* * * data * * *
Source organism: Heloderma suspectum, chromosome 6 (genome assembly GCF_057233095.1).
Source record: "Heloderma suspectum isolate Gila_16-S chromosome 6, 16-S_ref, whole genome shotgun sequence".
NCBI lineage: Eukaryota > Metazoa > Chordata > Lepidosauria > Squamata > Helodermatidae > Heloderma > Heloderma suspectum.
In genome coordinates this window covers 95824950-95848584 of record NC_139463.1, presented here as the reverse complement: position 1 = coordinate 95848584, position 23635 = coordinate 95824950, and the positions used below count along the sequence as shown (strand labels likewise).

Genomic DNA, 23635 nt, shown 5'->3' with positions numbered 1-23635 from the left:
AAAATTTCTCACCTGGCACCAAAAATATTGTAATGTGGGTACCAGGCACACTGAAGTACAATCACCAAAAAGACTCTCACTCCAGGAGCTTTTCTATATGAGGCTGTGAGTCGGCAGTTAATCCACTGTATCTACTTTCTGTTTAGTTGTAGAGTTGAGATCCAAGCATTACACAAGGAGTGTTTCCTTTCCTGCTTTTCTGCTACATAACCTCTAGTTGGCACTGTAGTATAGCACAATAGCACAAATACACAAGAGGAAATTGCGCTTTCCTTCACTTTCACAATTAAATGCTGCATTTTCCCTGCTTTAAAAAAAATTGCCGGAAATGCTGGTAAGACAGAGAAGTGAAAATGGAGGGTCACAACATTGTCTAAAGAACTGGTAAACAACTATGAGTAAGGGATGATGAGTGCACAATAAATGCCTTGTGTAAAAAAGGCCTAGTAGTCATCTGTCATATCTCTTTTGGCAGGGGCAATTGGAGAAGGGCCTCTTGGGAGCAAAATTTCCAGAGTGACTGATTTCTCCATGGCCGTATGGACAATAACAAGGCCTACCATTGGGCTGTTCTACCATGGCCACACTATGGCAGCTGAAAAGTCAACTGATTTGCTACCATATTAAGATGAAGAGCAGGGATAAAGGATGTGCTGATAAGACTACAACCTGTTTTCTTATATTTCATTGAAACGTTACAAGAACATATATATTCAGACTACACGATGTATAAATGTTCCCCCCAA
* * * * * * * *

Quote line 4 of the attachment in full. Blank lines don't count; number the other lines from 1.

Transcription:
In genome coordinates this window covers 95824950-95848584 of record NC_139463.1, presented here as the reverse complement: position 1 = coordinate 95848584, position 23635 = coordinate 95824950, and the positions used below count along the sequence as shown (strand labels likewise).